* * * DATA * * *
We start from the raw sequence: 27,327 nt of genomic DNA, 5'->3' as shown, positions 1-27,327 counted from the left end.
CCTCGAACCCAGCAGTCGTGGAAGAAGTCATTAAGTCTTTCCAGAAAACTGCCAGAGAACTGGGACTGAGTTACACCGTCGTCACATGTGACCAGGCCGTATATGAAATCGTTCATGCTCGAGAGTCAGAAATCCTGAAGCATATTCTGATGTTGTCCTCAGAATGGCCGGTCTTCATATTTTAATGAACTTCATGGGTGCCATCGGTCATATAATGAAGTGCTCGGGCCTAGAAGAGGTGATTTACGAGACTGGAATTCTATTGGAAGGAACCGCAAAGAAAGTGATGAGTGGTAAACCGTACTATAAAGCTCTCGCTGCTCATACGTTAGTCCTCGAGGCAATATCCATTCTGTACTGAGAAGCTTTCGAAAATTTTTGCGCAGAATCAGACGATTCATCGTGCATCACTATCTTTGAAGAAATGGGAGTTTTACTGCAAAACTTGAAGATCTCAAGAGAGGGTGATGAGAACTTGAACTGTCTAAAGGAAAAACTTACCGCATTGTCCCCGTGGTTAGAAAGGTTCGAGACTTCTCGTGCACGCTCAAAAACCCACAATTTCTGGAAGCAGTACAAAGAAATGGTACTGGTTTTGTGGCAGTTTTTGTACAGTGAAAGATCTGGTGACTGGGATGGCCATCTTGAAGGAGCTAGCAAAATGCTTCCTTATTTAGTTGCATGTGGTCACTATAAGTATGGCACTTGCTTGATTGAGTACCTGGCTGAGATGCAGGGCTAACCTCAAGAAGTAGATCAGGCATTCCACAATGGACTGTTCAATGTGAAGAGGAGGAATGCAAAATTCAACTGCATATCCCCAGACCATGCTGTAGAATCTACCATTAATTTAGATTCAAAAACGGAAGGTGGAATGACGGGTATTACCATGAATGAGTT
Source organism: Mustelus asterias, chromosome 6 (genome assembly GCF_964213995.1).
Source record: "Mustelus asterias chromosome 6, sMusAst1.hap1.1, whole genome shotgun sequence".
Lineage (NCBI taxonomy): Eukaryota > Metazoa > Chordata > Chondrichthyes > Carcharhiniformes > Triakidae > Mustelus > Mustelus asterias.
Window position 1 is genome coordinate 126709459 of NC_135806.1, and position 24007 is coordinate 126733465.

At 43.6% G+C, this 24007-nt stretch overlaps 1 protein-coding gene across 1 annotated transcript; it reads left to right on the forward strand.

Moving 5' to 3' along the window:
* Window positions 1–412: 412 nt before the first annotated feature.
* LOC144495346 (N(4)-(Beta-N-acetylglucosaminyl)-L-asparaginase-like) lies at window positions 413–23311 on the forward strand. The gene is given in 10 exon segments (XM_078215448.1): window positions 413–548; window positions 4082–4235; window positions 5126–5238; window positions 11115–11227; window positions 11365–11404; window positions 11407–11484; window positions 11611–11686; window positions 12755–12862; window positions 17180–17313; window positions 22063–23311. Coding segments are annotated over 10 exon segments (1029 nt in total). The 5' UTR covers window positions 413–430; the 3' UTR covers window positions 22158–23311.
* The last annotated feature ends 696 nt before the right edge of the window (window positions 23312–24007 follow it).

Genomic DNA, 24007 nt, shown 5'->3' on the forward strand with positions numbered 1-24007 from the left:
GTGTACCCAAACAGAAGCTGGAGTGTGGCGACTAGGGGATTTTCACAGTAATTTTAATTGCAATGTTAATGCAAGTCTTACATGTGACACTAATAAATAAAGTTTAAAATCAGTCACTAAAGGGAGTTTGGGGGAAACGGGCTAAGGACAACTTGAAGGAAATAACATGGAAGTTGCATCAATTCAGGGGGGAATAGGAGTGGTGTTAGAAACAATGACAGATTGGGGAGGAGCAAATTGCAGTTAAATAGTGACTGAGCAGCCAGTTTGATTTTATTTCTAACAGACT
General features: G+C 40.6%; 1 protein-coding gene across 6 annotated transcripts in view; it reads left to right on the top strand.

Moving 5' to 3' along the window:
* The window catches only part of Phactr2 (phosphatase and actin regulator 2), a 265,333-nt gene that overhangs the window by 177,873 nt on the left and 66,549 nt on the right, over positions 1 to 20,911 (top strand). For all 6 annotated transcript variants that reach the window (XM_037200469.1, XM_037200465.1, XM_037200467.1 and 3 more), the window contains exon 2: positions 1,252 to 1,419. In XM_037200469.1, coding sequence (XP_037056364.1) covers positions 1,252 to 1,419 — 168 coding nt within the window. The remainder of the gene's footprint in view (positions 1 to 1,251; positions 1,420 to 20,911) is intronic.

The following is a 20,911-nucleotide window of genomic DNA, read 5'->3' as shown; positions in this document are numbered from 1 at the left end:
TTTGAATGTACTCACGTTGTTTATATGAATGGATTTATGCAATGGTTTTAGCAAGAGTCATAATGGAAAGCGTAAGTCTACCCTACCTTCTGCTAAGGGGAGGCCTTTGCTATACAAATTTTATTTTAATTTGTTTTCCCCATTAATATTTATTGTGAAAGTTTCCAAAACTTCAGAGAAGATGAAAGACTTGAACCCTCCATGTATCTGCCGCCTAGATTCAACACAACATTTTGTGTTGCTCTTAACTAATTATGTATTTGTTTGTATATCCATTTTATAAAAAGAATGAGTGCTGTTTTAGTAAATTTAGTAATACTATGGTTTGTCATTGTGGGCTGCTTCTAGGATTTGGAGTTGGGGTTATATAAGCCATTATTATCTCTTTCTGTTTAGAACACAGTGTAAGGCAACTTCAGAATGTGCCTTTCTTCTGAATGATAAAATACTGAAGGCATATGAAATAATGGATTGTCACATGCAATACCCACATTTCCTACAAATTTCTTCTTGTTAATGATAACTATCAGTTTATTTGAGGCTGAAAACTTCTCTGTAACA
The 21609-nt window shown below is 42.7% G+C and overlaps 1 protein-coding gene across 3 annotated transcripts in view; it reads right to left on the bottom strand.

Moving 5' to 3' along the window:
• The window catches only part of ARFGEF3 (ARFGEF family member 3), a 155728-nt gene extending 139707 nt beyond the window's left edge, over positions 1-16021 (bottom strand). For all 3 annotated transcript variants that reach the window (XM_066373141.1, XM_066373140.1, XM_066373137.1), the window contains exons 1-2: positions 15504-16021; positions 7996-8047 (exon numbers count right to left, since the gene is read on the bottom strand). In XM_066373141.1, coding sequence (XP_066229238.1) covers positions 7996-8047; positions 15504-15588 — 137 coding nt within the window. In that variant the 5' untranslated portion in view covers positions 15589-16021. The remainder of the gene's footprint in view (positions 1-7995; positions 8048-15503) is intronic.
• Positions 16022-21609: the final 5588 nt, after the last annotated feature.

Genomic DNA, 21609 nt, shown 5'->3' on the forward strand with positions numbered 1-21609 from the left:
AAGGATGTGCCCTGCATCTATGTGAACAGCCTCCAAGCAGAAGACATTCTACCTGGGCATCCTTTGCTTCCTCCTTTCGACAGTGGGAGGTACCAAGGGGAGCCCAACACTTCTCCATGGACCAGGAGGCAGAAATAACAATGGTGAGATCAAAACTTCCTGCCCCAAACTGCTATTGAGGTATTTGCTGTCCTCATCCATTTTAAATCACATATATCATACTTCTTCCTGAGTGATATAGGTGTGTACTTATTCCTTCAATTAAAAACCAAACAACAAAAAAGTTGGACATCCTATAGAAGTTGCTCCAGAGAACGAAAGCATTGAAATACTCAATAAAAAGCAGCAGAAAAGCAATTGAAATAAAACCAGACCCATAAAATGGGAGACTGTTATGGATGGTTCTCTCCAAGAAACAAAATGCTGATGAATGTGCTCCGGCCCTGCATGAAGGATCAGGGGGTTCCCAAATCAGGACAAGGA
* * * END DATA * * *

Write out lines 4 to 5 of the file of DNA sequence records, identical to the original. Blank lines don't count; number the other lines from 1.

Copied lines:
Source record: "Mustelus asterias chromosome 6, sMusAst1.hap1.1, whole genome shotgun sequence".
Lineage (NCBI taxonomy): Eukaryota > Metazoa > Chordata > Chondrichthyes > Carcharhiniformes > Triakidae > Mustelus > Mustelus asterias.